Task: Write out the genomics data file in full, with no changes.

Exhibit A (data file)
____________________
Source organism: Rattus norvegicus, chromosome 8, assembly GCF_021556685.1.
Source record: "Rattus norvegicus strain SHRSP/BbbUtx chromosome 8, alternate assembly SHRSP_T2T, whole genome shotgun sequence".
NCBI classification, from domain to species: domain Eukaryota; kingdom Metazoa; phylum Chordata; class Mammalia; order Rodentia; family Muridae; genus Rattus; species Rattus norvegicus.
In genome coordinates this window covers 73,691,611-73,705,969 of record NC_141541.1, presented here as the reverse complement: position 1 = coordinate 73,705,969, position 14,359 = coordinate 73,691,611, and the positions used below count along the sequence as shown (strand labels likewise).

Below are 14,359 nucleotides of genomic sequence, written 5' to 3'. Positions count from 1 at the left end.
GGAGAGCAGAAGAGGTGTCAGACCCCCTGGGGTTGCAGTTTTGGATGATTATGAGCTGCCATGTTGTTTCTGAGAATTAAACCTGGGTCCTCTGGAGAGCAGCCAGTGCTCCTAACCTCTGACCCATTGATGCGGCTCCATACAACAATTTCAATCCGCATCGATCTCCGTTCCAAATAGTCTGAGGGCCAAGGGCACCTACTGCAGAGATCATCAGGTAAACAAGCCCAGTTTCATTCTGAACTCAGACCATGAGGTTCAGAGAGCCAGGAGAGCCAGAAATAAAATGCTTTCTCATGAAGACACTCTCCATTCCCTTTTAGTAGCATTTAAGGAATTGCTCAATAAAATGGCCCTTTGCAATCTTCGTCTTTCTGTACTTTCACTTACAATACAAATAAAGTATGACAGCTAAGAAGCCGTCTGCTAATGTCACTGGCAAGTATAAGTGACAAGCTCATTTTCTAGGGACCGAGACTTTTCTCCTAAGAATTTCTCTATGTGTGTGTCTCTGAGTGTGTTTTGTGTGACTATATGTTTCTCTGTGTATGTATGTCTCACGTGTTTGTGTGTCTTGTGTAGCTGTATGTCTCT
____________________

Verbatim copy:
Source organism: Rattus norvegicus, chromosome 8, assembly GCF_021556685.1.
Source record: "Rattus norvegicus strain SHRSP/BbbUtx chromosome 8, alternate assembly SHRSP_T2T, whole genome shotgun sequence".
NCBI classification, from domain to species: domain Eukaryota; kingdom Metazoa; phylum Chordata; class Mammalia; order Rodentia; family Muridae; genus Rattus; species Rattus norvegicus.
In genome coordinates this window covers 73,691,611-73,705,969 of record NC_141541.1, presented here as the reverse complement: position 1 = coordinate 73,705,969, position 14,359 = coordinate 73,691,611, and the positions used below count along the sequence as shown (strand labels likewise).

Below are 14,359 nucleotides of genomic sequence, written 5' to 3'. Positions count from 1 at the left end.
GGAGAGCAGAAGAGGTGTCAGACCCCCTGGGGTTGCAGTTTTGGATGATTATGAGCTGCCATGTTGTTTCTGAGAATTAAACCTGGGTCCTCTGGAGAGCAGCCAGTGCTCCTAACCTCTGACCCATTGATGCGGCTCCATACAACAATTTCAATCCGCATCGATCTCCGTTCCAAATAGTCTGAGGGCCAAGGGCACCTACTGCAGAGATCATCAGGTAAACAAGCCCAGTTTCATTCTGAACTCAGACCATGAGGTTCAGAGAGCCAGGAGAGCCAGAAATAAAATGCTTTCTCATGAAGACACTCTCCATTCCCTTTTAGTAGCATTTAAGGAATTGCTCAATAAAATGGCCCTTTGCAATCTTCGTCTTTCTGTACTTTCACTTACAATACAAATAAAGTATGACAGCTAAGAAGCCGTCTGCTAATGTCACTGGCAAGTATAAGTGACAAGCTCATTTTCTAGGGACCGAGACTTTTCTCCTAAGAATTTCTCTATGTGTGTGTCTCTGAGTGTGTTTTGTGTGACTATATGTTTCTCTGTGTATGTATGTCTCACGTGTTTGTGTGTCTTGTGTAGCTGTATGTCTCT